I guess I'm lucky to have friends like Mark Vande Kamp and Matt Newlin, guys who think getting up before the sun is a good idea, who load up on a fatty breakfast at 7:00 AM when the Twin Eagles Cafe opens up in Snohomish and then roll north into the mountains. Our plan is vague, as is our custom, and Mark's hand-drawn map is only a suggestion.

The ranger station at Verlot has more details -- a map and photos of the various washed-out roads. Matt has never been to the ghost town of Monte Cristo and that turns out to be the deciding factor.

So it's 183 junk miles spread over a couple of days. A little bit of hike-a-bike around some rock slides, the fording of a small river, a hike around the ruins and up into the glacial basin, dinners cooked back at camp and solving the problems of the world until darkness reminds us all it's time to sleep. Sunday's investment in slow climbing returns miles of coasting on Monday.

It's important to have goals and one of my goals is to make sure I always have time for junk miles.

Keep 'em rolling.


Tuesday, September 25, 2007

Seattle Climate Action Now Event at Bike Works

The City of Seattle's Climate Protection Initiative was born in February 2005 when Mayor Greg Nickels pledged that Seattle -- the entire community not just City government -- would meet or beat the United States' target of the Kyoto Treaty: reducing greenhouse gas (GHG) emissions to 7 percent below 1990 levels by 2012.

Unlike some other politicians, Mayor Nickels and his crew recognize that bicycles are a valid and valuable component of our transportation system. On Saturday, September 22, 2007, folks from Seattle CAN, the Bicycle Alliance of Washington, the Bikery, Bike Works, and the Cascade Bicycle Club Education Foundation all got together in the Columbia City neighborhood of Seattle to provide some hands-on help and information to aid people in their efforts to reduce their carbon footprints and increase their use of bicycles. Tutta Bella, a very environmentally-conscious local restaurant, provided coffee and pastries and one of their people talked about environmental initiatives within their business. Dara Ayres, Bike Works Executive Director spoke briefly and introduced me and I, in turn, spoke briefly and introduced Mayor Nichols. The mayor spoke about how Seattle as a city and how Seattle-ites as individuals are making a difference. The most impressive thing to me was not just that the mayor spoke, he listened. He didn't just stay for a photo-op, he chatted with various bike commuters and volunteers.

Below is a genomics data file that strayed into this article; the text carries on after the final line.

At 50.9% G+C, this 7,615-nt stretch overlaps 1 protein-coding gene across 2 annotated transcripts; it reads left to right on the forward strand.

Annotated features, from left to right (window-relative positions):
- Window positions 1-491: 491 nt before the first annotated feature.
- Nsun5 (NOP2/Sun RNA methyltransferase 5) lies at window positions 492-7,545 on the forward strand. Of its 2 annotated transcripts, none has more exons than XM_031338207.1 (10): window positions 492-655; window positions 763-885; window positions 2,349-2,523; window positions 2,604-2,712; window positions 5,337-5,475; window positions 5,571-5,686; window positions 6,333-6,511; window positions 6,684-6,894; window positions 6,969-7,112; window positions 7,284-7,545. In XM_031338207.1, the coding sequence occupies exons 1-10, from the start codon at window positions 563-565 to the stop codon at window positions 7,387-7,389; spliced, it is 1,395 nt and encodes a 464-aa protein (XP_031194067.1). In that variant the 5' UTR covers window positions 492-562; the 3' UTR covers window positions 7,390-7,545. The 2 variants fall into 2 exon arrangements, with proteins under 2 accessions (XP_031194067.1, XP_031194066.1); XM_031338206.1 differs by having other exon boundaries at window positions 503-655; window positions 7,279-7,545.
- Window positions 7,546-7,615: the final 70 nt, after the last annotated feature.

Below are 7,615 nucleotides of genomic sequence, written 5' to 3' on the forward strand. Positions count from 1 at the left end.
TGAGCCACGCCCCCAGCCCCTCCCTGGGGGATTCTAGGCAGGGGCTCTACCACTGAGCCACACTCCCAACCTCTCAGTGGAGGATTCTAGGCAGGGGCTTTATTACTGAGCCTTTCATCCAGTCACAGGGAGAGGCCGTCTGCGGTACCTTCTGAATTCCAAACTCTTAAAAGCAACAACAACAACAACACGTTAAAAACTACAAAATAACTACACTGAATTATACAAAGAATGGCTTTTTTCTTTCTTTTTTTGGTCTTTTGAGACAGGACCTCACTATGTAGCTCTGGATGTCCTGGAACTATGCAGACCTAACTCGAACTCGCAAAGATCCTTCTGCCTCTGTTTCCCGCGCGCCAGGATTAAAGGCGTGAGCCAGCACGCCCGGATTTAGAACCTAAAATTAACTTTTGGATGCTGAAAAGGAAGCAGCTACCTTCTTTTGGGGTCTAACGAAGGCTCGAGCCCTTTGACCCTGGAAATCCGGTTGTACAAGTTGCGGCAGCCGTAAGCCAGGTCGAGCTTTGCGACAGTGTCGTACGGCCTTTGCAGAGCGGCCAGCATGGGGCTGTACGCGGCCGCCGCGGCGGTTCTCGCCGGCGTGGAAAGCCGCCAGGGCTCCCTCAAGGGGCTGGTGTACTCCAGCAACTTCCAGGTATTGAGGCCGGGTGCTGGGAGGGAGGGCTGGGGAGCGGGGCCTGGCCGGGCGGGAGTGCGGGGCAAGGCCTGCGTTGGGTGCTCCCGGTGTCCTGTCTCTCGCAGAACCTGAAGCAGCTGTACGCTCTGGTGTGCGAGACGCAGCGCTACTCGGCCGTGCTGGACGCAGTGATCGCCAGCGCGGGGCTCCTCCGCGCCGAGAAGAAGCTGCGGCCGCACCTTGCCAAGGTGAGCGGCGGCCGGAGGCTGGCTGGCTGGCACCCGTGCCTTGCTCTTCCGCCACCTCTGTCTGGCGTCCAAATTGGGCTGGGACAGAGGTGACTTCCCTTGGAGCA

We didn't have a lot of lead time to put this event together or to get the word out. Dara and her crew were literally making signs the day of the event but it all came together nicely. It was a fun day and maybe we made a little bit of a difference.

Friday, September 21, 2007


Last month I wrote about my amazing luck involving a nail in my tire. Yesterday morning, I had a similar, yet different experience on my ride in to work.

Now, I'd been meaning to get a spare tube for my new little Dahon, but I hadn't actually gotten to the point of purchasing a 16" tube. Now I wasn't totally tempting fate, I was carrying a patch kit. But sometimes that's not enough.